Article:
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Key value for chemical safety assessment

Repeated dose toxicity: via oral route - systemic effects

Link to relevant study records
short-term repeated dose toxicity: oral
Type of information:
experimental study
Adequacy of study:
key study
Study period:
15 November 1999 to 01 June 2001
1 (reliable without restriction)
Rationale for reliability incl. deficiencies:
other: GP study according international guidelines.
according to guideline
OECD Guideline 407 (Repeated Dose 28-Day Oral Toxicity Study in Rodents)
GLP compliance:
Limit test:
Crj: CD(SD)
Route of administration:
oral: gavage
corn oil
Details on oral exposure:
Each group received dose preparations containing the carrier only or with 50, 150, or 1,000 mg of test material/kg of body weight/day (mg/kg/day) at a dose volume of 10 mL/kg.
Details on analytical verification of doses or concentrations:
It is not possible to detect Ceraphyl RMT in the vehicle corn oil and for this reason no dose analysis was conducted. Accurate recordings of the amounts of test material used in the preparations are recorded in the data. It is possible to determine with a reasonable level of accuracy that the animals received the correct amount of substance over the course of the study.
Duration of treatment / exposure:
28 days
Frequency of treatment:
7 days/week
Doses / Concentrations:
50, 150, or 1,000 mg/kg/day
actual ingested
No. of animals per sex per dose:
Control animals:
yes, concurrent vehicle
Details on study design:
- Dose selection rationale: No toxicity expected up to 1000 mg/kg/bw
- Animal assignment: Each animal was assigned a temporary number upon arrival. Before initiation of treatment, a microchip identification device was implanted into each animal. After randomization for placement on test, each animal was assigned a permanent number, and the microchip was coded with the permanent number. All data for an animal were recorded under these numbers.
Positive control:
Not applicable
Observations and examinations performed and frequency:
The animals were observed twice daily (a.m. and p.m.) for mortality and moribundity.
Once daily, cageside observations were made for each animal; abnormalfindings were recorded.
Once prior to treatment and weekly during treatment, each animal was removed from its cage and examined for abnormalities and signs of toxicity;
abnormal findings or an indication that the animal appeared normal was recorded.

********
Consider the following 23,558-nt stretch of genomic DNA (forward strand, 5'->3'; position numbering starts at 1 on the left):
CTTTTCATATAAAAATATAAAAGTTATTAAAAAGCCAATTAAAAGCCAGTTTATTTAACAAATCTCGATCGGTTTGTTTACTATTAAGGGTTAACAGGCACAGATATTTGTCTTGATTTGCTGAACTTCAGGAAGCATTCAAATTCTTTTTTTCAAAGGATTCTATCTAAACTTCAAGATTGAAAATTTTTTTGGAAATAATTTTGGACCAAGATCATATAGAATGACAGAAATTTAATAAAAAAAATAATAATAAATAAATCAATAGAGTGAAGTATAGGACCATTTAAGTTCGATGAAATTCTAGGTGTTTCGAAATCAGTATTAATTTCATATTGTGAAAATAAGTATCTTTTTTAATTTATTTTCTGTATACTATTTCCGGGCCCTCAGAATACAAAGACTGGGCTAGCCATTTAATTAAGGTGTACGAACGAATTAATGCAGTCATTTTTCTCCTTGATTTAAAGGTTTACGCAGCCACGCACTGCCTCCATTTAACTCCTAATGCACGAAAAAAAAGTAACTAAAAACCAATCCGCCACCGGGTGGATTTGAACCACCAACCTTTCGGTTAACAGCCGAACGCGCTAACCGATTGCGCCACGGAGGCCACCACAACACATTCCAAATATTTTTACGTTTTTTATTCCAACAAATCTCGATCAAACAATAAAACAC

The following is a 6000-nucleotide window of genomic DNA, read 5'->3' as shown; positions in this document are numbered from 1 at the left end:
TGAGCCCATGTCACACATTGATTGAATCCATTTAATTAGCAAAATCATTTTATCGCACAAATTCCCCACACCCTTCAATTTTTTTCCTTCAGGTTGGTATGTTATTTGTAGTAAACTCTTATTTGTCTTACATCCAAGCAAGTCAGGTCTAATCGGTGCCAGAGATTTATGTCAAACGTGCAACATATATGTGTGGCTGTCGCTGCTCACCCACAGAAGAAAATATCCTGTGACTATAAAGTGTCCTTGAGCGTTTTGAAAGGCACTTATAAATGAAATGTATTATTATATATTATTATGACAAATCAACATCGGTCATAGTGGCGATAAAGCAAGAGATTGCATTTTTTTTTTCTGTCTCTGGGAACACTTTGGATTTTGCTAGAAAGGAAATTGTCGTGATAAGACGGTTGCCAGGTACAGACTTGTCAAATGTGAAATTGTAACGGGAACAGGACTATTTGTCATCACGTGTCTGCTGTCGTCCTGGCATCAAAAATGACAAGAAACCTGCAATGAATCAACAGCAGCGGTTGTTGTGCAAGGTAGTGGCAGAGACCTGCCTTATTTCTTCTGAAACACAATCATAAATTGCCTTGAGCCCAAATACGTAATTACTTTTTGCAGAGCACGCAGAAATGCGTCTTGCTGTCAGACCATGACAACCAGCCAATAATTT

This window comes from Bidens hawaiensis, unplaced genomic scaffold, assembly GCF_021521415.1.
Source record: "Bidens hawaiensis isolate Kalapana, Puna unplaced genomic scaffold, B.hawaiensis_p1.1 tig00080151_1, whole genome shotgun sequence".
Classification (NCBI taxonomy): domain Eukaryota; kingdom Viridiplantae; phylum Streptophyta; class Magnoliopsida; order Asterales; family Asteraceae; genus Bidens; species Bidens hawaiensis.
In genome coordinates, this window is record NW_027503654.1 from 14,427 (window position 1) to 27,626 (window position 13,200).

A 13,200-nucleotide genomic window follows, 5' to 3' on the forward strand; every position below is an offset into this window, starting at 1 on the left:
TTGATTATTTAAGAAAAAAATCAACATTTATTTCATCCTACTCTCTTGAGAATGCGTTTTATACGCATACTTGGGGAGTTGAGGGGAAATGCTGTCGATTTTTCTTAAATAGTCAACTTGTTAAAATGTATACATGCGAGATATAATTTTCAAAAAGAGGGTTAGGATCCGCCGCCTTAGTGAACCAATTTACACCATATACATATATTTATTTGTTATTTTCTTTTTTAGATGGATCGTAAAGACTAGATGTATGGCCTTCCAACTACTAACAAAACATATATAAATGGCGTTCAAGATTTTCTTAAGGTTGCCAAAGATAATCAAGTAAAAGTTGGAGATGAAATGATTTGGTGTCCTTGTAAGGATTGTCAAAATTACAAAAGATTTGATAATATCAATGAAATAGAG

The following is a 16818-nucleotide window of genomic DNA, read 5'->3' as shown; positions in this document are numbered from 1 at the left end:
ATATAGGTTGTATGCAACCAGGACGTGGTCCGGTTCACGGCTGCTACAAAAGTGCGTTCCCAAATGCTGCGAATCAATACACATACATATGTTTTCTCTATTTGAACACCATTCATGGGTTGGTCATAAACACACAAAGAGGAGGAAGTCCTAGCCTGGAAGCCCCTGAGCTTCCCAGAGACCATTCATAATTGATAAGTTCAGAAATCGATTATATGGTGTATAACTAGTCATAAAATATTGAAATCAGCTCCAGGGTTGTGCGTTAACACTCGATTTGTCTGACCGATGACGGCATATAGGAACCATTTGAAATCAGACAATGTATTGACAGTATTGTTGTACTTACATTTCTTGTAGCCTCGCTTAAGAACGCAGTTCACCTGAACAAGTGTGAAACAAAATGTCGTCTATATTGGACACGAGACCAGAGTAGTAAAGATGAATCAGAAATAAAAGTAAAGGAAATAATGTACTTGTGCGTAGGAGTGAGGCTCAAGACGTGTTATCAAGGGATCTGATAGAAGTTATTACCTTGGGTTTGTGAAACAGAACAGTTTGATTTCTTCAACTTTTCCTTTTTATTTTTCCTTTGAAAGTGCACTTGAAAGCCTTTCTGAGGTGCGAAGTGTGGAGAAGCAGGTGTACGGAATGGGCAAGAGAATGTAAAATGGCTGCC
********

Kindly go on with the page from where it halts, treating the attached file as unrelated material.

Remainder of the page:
Expanded Clinical Observations (hand-held and open-field observations and elicited behavior tests) were conducted on all animals once during Week 4: each animal was evaluated during handling, in an open field, and for sensory reactivity to stimuli.
Motor activity of each animal was assessed once during Week 4: the animals were placed into an automated photocell activity recording device for 40 minutes, and activity counts were recorded at 2-minute intervals for a total of 40 minutes.
Body weight and food consumption data were collected weekly during treatment. Blood samples were collected for hematology, coagulation, and clinical chemistry tests from all animals on Day 30.
Sacrifice and pathology:
On Day 30, the animals were anesthetized, weighed, exsanguinated, and necropsied. At necropsy, macroscopic observations were recorded, selected organs were weighed, and selected tissues were collected and preserved. Microscopic examinations were done on tissues fiom each animal in the control and high-dose groups. Macroscopic lesions were also examined microscopically from each animal in the low- and mid-dose groups.
Levene’s test (Levene, H., 1960.“Robust Tests for Equality of Variances,” Contributions to Probability and Statistics, eds.: I. Olkin et al., Ch. 25, pp. 278-292, Stanford University Press: Stanford, California) was done to test for variance homogeneity. In the case of heterogeneity of variance at p ≤ 0.05, transformations were used to stabilize the variance (Conover, W.J. and Iman, R.L., 1981."Rank transformations as a bridge between parametric and nonparametric statistics", Am. Statist., Q: 124-129; Dixon, W.J. and Massey, Jr., F.J., 1969."Introduction to Statistical Analysis", McGraw-Hill, NY, 3rd Ed.). Comparison tests took variance of heterogeneity into consideration.